3) Devils fourth line has been keeping then in these games. Ryan Carter high tip on a Marek Zidlicky point shot beats Jonathan Quick. Thats the only line that Pete DeBoer didnt mess around with between second and third period, and with good reason.

4) Not a lot separating these two teams when the Kings are on the road, but that makes you think Los Angeles might just blow Jerseys doors off at the Staples Center. Doesnt it?

5) The 25th overtime game of the playoffs, and the second straight in the Finals for the Devils and Kings.

Patriots pregame rituals: Step-by-step with the players on game day

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Patriots pregame rituals: Step-by-step with the players on game day

What goes through Dont'a Hightower’s mind in the minutes before he takes the field and lowers himself into a cauldron of collisions, pain and exultation?

Not a thing.

“I rest. I literally rest,” said the Patriots Pro Bowl inside linebacker. “I don’t do anything else. I sit at my locker, I don’t listen to music. I don’t do anything out of the ordinary. I don’t look at film, I don’t look at notes. I’m just relaxed. Calm before the storm. I’ve done enough preparing, I’ve done enough notes, I’ve done enough of that stuff during the week. If I don’t know it by now, I don’t know it. It’s not gonna help me last minute. It’s only gonna make me play slower.”

By the time an NFL team hits the field – in the Patriots case, runs out of a giant, inflatable helmet while Ozzy Osbourne’s “Crazy Train” blares – they are primped, polished, taped and glistening.

But what is their day like leading up to that? I asked a few Patriots to take me through their game-day prep from wakeup to anthem to give me insight into what we don’t see.  

You can hear Hightower, Nate Solder, Alan Branch, Devin McCourty and Rob Ninkovich detail the steps they take to get game-ready. French toast is involved. So are naps. And sock preparation.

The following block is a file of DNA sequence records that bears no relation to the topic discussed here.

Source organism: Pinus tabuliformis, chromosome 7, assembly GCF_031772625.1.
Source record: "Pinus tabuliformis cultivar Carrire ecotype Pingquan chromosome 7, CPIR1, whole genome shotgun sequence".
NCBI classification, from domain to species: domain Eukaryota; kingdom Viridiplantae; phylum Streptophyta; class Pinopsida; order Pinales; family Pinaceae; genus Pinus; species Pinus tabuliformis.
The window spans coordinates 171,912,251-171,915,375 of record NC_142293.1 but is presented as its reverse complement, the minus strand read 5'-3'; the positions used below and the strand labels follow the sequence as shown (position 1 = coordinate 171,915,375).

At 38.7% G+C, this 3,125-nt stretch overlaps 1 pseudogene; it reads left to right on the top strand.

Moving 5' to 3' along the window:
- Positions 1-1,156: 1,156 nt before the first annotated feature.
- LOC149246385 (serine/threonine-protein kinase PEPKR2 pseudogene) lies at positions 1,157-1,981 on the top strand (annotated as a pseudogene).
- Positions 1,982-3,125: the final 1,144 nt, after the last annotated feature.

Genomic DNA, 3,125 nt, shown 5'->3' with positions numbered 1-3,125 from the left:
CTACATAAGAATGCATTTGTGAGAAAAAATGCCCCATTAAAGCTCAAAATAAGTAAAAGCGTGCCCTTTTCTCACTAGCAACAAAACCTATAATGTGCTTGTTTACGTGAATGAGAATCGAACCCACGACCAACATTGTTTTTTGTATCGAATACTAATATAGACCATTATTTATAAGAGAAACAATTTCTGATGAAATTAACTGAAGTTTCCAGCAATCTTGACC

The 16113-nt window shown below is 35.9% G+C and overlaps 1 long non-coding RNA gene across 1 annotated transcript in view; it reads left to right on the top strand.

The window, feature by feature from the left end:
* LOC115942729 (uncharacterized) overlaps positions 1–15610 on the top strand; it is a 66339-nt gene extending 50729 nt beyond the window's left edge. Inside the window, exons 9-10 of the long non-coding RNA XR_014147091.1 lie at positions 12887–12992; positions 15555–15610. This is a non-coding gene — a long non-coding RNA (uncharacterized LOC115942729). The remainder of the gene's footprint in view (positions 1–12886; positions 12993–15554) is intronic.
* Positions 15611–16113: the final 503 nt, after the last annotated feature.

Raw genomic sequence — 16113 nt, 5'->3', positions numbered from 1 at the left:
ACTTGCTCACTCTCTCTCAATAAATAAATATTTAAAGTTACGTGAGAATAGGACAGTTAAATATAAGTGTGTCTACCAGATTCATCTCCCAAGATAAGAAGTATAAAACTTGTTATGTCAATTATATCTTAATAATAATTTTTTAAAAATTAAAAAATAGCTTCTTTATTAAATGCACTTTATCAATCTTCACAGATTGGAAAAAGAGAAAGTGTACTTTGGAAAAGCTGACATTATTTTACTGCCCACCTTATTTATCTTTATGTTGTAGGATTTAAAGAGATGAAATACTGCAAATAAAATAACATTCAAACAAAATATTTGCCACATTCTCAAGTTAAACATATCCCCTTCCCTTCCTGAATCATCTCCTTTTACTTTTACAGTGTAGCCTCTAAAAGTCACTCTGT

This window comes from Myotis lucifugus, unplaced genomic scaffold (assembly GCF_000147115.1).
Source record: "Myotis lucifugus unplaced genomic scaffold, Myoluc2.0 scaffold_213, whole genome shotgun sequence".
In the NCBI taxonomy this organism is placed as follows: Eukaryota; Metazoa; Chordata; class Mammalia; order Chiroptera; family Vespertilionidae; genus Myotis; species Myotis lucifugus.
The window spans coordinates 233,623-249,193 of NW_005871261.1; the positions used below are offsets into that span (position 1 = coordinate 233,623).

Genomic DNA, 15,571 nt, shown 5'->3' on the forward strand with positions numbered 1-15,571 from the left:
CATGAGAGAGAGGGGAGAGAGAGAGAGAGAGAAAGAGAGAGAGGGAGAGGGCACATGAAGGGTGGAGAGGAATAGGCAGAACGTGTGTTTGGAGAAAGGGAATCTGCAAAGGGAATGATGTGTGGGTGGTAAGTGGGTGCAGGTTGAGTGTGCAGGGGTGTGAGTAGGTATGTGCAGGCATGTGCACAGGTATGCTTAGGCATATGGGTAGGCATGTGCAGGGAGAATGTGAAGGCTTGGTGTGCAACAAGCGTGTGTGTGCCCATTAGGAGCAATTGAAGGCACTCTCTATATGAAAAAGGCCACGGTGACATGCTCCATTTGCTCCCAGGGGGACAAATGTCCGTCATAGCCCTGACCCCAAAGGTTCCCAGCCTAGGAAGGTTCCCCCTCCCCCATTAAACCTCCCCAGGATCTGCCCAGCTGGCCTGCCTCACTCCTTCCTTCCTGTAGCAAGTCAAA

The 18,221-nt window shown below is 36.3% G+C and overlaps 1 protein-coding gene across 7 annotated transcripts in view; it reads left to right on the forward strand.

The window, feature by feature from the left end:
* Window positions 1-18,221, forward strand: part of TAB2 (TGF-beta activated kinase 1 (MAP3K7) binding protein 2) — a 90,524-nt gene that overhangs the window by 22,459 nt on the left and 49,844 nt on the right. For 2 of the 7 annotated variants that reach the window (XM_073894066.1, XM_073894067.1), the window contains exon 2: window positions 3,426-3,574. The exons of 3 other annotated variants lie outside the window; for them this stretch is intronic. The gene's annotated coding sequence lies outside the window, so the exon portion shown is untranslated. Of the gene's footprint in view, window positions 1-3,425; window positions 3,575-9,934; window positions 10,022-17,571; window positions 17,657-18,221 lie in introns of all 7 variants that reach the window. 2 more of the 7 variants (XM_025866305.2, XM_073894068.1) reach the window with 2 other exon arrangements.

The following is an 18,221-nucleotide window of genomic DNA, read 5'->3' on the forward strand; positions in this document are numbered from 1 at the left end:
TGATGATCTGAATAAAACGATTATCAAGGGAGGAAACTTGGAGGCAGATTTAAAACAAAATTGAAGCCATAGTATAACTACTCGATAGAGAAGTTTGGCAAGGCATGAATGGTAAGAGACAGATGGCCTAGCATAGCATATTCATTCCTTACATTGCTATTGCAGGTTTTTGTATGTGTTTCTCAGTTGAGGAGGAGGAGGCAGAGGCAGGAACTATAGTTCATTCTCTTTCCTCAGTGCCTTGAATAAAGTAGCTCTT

It all builds to that moment of theater that Ninkovich says is what players truly miss when they leave the game – that feeling of euphoria.

“When we finally get to run out, that’s the most exciting time in the world,” says Solder. “The crowd wasn’t there earlier when we went out there and all of a sudden, the crowd is there. Very exciting, very fun, especially with the guys you work so hard with.”

Says McCourty, “I always think when I run out of the tunnel to look up and say, ‘Thank you’ just to be able to play.”

Listen to them tell their stories here:

Belichick's game-day ritual: 'Try to coach and play good'

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Belichick's game-day ritual: 'Try to coach and play good'

FOXBORO -- Bill Belichick was not in any mood to start revealing his behind-the-scenes pre-kickoff routine on game-days. The air of focus he's exhibited during his media-availability periods this week continued on Friday, particularly when he was asked about his Sunday rituals. 

When a reporter wondered if there was anything in particular Belichick does before a game, he initially said simply, "No."

A follow-up about superstitions was tossed Belichick's way next. He swatted that aside as well.

"Try to play and coach good," he explained. "Goes a long way."

There you have it. An easy-step-by-step guide on how to approach a game like a future Hall-of-Famer.